Skip to main content

Sleeping Beauty (or is that the beast?)

The Small(er) One is on sleep strike and I am re-enacting The Night of the Living Dead. Last night she wailed and whined and screamed and yelled pitifully for rescue, starting with a plaintive plea of "Mummy! 'Elp me!", then running through all the names of family members she could remember, and finally ending with "Teddy!"

Ignoring a seemingly desperate child is a tough call (although if I recall, we were fairly stern with Firstborn; maybe the guilt of working full-time is chipping away at my resilience). The Small(er) One worked herself up to the kind of blood curdling screams worthy of a Hammer Horror, resulting in Firstborn racing into our bedroom with her hands over ears and shouting "Make it stop!", at which point lying in bed gritting our teeth and hoping she would cry herself out seemed like an exercise in S&M (trust me, a gimp suit would have been more relaxing). Alpha Male and I ended up clinging to the sides of our bed for the rest of the night, with the Small(er) One in a starfish pose slap bang in the middle. Firstborn, poor love, passed out in the foetal position at the very end of the bed, groaning and grumbling at her misfortune in having a nocturnal beast for a sister.

Going into work this morning was a flashback to my early twenties, without the fun that used to come before the severe sleep deprivation after-effects. My auto-pilot haze was so severe that I felt surprised when I emerged from the tube station; my brain was still deep underground.

I'm starting to look forward to the girls reaching puberty. The thought of them staying in bed all day seems like an impossible dream...


Oh, I can so relate! I am anxiously
awaiting the sleeping in days. I am
just waiting for the sleeping thru
the night days.

I am one of the walking dead with you!
Emily said…
I am the waking dead too. It started last year with:

I run up stairs in total fear that she has trapped herself in her cot bars, to see her blanket has fallen off and she wants it back.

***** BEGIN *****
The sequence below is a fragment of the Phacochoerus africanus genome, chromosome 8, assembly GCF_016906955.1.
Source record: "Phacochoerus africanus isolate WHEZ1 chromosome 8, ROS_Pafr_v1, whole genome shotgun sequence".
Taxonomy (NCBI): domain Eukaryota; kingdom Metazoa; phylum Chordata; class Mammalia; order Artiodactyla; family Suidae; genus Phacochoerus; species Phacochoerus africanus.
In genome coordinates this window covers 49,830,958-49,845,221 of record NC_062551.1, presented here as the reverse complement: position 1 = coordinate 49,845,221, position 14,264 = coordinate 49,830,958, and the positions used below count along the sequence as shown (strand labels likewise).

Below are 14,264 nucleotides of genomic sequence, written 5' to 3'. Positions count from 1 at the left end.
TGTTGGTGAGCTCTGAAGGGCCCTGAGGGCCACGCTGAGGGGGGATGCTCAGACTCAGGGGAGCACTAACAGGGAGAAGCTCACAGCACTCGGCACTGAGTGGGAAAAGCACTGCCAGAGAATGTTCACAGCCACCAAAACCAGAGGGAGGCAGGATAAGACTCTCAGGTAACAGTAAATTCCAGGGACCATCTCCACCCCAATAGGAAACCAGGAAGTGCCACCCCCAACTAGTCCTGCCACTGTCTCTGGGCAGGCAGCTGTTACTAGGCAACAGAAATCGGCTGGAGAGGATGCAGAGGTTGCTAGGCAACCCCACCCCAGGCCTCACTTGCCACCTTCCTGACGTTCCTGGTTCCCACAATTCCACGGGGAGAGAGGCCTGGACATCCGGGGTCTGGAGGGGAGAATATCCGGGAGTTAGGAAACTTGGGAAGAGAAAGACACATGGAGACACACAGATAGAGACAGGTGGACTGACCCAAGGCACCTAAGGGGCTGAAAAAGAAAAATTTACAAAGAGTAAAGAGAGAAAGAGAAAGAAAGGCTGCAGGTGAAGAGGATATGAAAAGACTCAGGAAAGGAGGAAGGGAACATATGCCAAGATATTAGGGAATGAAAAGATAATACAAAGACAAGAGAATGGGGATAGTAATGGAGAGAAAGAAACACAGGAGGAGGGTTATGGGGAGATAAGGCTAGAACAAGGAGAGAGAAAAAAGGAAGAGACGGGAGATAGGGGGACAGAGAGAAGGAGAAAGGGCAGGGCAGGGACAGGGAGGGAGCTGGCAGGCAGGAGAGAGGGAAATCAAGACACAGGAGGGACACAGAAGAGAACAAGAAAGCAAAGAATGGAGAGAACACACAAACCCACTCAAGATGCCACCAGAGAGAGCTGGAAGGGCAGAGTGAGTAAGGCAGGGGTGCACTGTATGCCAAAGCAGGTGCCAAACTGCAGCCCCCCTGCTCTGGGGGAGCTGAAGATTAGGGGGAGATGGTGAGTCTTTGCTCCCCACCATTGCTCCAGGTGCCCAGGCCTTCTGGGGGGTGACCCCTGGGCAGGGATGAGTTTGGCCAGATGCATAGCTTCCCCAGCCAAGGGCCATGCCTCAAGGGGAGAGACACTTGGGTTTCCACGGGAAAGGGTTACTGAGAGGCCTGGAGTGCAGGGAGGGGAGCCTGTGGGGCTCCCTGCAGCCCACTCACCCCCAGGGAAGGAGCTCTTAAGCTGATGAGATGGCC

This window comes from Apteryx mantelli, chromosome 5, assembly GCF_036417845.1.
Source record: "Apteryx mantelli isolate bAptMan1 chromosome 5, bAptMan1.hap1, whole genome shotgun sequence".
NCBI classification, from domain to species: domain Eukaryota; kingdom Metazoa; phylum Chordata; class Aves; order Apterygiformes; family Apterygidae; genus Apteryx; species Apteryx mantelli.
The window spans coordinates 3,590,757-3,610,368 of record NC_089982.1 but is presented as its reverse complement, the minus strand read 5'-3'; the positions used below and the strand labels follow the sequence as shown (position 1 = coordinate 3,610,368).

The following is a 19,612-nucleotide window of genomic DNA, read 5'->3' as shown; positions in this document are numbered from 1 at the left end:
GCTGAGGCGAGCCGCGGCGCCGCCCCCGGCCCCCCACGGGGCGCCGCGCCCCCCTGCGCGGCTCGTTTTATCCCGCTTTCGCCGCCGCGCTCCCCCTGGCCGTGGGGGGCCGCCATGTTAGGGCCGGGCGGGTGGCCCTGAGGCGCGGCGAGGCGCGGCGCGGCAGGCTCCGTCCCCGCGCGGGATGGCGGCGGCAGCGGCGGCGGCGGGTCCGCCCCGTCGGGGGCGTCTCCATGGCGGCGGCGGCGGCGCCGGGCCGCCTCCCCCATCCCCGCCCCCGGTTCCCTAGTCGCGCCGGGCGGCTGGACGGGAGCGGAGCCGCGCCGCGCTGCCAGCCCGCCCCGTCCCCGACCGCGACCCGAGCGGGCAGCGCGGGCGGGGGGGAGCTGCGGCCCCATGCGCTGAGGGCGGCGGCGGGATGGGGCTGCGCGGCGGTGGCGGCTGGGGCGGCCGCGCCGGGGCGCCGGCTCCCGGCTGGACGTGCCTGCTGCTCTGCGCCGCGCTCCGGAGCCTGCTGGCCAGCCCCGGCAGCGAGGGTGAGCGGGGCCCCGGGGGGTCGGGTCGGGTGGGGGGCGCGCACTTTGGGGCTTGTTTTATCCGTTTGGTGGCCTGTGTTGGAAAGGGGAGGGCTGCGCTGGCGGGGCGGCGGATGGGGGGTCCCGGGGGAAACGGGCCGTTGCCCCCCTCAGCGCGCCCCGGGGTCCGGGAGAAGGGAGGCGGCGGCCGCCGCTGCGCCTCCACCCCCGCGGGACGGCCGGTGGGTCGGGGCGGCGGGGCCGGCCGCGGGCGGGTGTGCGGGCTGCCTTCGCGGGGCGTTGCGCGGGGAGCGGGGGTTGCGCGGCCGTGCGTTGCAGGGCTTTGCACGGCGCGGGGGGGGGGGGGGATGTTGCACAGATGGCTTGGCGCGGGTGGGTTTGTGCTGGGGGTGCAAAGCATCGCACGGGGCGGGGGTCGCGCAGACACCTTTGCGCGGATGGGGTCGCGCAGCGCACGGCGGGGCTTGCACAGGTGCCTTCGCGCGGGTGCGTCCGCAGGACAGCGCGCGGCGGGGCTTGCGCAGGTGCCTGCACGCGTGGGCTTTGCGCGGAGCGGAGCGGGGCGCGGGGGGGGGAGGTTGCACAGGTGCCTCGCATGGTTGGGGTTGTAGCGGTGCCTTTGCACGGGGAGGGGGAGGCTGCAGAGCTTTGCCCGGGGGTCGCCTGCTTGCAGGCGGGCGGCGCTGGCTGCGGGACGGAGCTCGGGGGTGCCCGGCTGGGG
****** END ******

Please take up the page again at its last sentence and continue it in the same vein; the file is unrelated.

A sleeping bag curtailed that for a while. Nothing like mumification.

Now in a bed, the calls for help range from imaginary crabs or spiders in the bed, even pretend sand. Or she wants a book to look at from downstairs, water or a teddy we haven't seen for weeks.

Up and down the stairs every night. I wish I lived in a bungalow.

She's getting better now but always plays up when something important is happening, such as an England football match!

Popular posts from this blog

Apologies for being incommunicado this week and hope none of you out there are too distraught not to be receiving the usual almost-daily MotV missives. The reason for the silence is that I'm up to my neck, metaphorically-speaking, in research papers for my first grad course assessment. This experience has made me realise how rigorously un-academic I am in my thinking. It has also illuminated how reliant I am on red wine in order to get through endless evenings typing furiously on my laptop, not to mention the fueling of increasingly colorful curses that I feel obliged to aim at the University's online library system which consistently refuses to spit out any of the journals I'm desperate for (I refuse to believe this is 100% due to my technical incompetence...)Oh well, if this is the price one has to pay in order to realize a long-cherished dream then it's not all that bad... No one ever said a mid-life career change would be easy. Wish me luck!

Recommended & the Mahiki dance-off

My GFs and I went to Mahiki last night, great fun as usual but made me feel a bit old; it seems that Thursday night is the playground of the just-past-pubescent. Oh well. Good tunes though, so whatever.In between taking over the dancefloor - the youngsters may have youth on their side but frankly that shrinks to insignificance in the face of two decades of clubbing experience - one of my GFs and I got into a conversation about why so many people are full of bull.It appears that many people we come across are content to live their lives in a superficial way, skimming the surface of what life has to offer and equating the ownership of stuff (cars, houses, boats, jewelry, designer clothes) with happiness. They converse in terms of status, strut their possessions as a measure of their own self-worth, take themselves far too seriously, are quick to judge others, easily annoyed, complain a lot about very little and their worries seem to far outweigh their joys. Personally, I think all that…


Following on from the realisation that my lungs are filthy and if I don't give up the smokes soon I face a life of wheezing at best, off I trotted to see the charming Dr T.

Dr T, who's charming by virtue of the fact that he's less jaded than the other doctors in the surgery (in other words, he treats patients as if they're human beings with a right to NHS services rather than annoying fraudsters trying to gain sympathy for imaginary illnesses) promptly put me on potentially habit-forming drugs to get me off the evil weed. Something doesn't feel quite right about this but since I'm so pathetically grateful to have a doctor who's willing to give me more than two seconds of his precious time, I have acquiesced to his demands.

Anyway, this wonder drug is called Champix and promises to have me merrily chucking my smokes in the bin in no time. Or it will if I can get past the possible side effects, the highlights being abnormal dreams, nausea, flatulence, snoring, …